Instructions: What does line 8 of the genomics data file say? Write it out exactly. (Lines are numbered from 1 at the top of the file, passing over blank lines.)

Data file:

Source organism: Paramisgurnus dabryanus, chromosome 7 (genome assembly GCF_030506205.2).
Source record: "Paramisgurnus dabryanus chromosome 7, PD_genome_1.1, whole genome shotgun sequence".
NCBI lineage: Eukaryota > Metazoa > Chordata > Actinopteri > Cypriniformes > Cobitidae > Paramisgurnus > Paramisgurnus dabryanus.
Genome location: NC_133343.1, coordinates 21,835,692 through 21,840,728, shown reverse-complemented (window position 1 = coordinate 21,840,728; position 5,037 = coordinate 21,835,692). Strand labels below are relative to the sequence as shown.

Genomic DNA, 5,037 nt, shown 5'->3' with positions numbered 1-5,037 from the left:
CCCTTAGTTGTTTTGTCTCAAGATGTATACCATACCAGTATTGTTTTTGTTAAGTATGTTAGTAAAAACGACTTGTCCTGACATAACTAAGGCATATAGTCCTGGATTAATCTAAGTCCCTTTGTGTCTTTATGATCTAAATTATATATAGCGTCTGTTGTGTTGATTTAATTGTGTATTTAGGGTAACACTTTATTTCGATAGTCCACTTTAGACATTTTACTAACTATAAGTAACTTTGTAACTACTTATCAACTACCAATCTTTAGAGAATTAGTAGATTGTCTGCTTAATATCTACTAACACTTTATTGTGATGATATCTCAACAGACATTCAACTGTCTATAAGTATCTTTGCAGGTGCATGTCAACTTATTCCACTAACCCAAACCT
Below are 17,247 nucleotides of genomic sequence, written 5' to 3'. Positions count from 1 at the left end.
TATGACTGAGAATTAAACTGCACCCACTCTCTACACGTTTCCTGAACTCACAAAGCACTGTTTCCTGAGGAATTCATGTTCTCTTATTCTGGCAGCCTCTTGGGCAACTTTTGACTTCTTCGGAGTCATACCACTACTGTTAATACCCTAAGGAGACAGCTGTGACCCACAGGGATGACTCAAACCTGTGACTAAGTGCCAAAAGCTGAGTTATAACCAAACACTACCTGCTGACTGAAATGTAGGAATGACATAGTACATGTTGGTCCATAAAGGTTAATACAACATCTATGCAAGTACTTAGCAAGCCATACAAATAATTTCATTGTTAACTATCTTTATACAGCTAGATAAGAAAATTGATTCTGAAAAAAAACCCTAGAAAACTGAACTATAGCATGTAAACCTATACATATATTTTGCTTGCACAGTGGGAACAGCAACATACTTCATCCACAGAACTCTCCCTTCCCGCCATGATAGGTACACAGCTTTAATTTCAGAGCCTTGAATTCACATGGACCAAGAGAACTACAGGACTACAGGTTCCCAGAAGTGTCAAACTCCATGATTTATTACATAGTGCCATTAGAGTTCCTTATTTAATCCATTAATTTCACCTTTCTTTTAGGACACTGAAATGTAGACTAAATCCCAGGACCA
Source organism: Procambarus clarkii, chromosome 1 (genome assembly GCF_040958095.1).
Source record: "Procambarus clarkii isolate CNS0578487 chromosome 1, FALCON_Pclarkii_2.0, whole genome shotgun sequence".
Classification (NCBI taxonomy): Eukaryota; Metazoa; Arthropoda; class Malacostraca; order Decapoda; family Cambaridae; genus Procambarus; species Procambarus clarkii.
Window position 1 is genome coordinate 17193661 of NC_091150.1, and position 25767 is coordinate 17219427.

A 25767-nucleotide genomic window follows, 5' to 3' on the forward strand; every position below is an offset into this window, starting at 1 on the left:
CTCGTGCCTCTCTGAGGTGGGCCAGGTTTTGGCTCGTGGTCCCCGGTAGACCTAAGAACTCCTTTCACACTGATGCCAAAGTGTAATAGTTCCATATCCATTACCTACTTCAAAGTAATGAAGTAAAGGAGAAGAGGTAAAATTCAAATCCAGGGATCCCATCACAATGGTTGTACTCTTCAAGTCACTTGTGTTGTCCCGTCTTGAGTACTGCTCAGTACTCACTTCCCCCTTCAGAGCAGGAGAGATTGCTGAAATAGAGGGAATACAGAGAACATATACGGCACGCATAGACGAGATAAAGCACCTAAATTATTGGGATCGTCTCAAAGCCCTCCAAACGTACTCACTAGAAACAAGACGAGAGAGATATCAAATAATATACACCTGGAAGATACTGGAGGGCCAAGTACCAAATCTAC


TATGACTGAGAATTAAACTGCACCCACTCTCTACACGTTTCCTGAACTCACAAAGCACTGTTTCCTGAGGAATTCATGTTCTCTTATTCTGGCAGCCTCTTGGGCAACTTTTGACTTCTTCGGAGTCATACCACTACTGTTAATACCCTAAGGAGACAGCTGTGACCCACAGGGATGACTCAAACCTGTGACTAAGTGCCAAAAGCTGAGTTATAACCAAACACTACCTGCTGACTGAAATGTAGGAATGACATAGTACATGTTGGTCCATAAAGGTTAATACAACATCTATGCAAGTACTTAGCAAGCCATACAAATAATTTCATTGTTAACTATCTTTATACAGCTAGATAAGAAAATTGATTCTGAAAAAAAACCCTAGAAAACTGAACTATAGCATGTAAACCTATACATATATTTTGCTTGCACAGTGGGAACAGCAACATACTTCATCCACAGAACTCTCCCTTCCCGCCATGATAGGTACACAGCTTTAATTTCAGAGCCTTGAATTCACATGGACCAAGAGAACTACAGGACTACAGGTTCCCAGAAGTGTCAAACTCCATGATTTATTACATAGTGCCATTAGAGTTCCTTATTTAATCCATTAATTTCACCTTTCTTTTAGGACACTGAAATGTAGACTAAATCCCAGGACCA